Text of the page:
The specs of smartphones today rival those of netbooks and some low end notebooks. The Motorola Atrix 4G was touted as above average in the power department. Motorola is onto something, and I think this paradigm is the future in the post-PC era.
The Atrix 4G touts a dual core CPU running at 1Ghz and a GB of RAM. The reviews of this “phone” haven’t been stellar.
This little Android based powerhouse has a 4 inch qHD display, delivering 950×540 resolution and 24bit color. Note that’s a 16.9 aspect ration. The screen is said to be a victim of glare when using it outside due to its glossy screen. Also, the average reception is about on par with the iPhone 4.
So basically, you have a 11mm thick phone with a lot of horsepower, a pretty decent screen, average battery life, and a built in fingerprint reader. It does stand head and shoulders above the completion in one area, though. Accessories.
Someone finally did it. Someone finally did something that seems so obvious I’m surprised it took this long to happen. They’ve turned their smartphone into a potential laptop replacement. Maybe this is a little before its time, but I think we’ll see this more and more.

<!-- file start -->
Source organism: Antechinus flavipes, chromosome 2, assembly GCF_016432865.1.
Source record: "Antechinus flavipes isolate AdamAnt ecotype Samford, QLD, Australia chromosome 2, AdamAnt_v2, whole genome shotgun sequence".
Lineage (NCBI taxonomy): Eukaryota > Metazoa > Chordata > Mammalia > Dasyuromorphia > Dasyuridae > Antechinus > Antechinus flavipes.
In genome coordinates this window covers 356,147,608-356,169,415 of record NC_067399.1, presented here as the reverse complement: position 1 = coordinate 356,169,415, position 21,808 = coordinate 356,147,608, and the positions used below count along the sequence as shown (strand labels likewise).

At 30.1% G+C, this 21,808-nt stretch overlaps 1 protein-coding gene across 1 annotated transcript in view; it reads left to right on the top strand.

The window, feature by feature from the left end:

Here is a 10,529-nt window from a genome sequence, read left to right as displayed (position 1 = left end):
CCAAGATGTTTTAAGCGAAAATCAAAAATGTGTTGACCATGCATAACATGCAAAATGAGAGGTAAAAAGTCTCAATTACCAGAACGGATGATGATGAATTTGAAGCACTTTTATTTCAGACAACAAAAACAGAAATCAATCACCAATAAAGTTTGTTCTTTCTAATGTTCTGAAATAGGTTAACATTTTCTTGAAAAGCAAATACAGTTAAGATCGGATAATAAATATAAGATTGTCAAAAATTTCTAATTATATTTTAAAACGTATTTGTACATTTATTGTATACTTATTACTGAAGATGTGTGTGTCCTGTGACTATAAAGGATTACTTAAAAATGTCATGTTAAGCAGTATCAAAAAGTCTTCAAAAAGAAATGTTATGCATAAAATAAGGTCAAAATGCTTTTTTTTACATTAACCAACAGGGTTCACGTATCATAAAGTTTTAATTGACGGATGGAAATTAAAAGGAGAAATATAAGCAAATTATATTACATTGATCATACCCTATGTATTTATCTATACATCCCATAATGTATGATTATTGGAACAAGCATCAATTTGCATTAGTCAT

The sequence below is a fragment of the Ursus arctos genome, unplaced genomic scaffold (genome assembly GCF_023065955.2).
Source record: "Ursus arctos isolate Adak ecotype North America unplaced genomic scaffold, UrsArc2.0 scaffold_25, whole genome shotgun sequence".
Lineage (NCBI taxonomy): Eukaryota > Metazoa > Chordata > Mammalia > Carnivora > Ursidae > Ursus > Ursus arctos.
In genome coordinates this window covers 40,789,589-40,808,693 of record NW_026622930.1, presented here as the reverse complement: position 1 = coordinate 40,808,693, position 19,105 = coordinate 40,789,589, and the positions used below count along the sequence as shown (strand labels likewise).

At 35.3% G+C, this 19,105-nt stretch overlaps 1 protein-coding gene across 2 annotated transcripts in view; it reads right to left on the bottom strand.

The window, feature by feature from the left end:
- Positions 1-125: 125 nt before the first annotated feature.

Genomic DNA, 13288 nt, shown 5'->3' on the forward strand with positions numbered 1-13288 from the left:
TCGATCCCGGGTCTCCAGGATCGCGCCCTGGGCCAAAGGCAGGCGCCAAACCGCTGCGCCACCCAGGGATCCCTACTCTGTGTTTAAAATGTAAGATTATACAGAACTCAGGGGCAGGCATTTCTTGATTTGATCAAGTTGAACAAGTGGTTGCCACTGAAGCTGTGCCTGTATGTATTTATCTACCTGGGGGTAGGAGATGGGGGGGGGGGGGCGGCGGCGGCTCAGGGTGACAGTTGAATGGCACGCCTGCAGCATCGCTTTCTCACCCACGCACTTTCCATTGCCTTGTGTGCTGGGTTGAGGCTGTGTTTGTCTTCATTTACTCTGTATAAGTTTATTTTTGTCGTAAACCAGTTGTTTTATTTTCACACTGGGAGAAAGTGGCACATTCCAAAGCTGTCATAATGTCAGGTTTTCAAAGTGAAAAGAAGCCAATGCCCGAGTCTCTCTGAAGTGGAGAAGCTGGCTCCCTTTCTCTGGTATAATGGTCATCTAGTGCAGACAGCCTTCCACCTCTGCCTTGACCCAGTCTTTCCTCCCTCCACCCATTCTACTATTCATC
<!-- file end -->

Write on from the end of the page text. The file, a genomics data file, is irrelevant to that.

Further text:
For the Atrix, its all about the accessories like the lapdock. It’s ultra thin, super light, and super cool if you ask me. This 2.4 pound clamshell device is like a zombie laptop. It just needs the Atrix brains to be plugged in.
It has an 11.6 inch screen, full sized keyboard, and a trackball. Oh, and did I mention two USB ports? It also charges the Atrix when it’s plugged in. All for the currently hefty price of $299.99.
Since it’s Android 2.2, you get your flash games and apps. A true web experience. Just fire up Firefox 3.6 with Flash support and go to town; or Farmville.
Now its not a true laptop in the traditional sense of the word, it is still powered by a phone. Yet, imagine if this phone ran Android 3.0, the version of Android built from the ground up to support larger screens? Then, combine that with Google Docs.
Will someone end up making an aftermarket equivalent for the iPhone? Would Apple even allow such a thing? Maybe when iOS 4.3 reaches the iPhone? Where’s blackberry in this mix? Or Nokia?
There are only two other manufacturers I would expect to see something like this from, HTC and Samsung. HTC’s products like the flyer and their upcoming phones like the thunderbolt (WOW, this phone looks cool) [Verizon] as well as popular Inspire phone [ATT] models make HTC the elephant in the room few people are talking about.
Nielsen’s Jan. ‘11 chart shows manufacturer market share. Yes, Android may be the top smartphone platform, but Apple is in a fight with RIM for a fight as top manufacturer. Checkout the Red boxes, though. Those are all HTC. If Apple and RIM are both at 27%, note that HTC is at 19%+ (There’s a small clump of red in the WebOS column). Yes, it’s seven to eight percent lower than Apple and RIM, but it’s a solid 3rd place globally.
Once those guys figure out to start standardizing phone geometry and IO ports, watch out.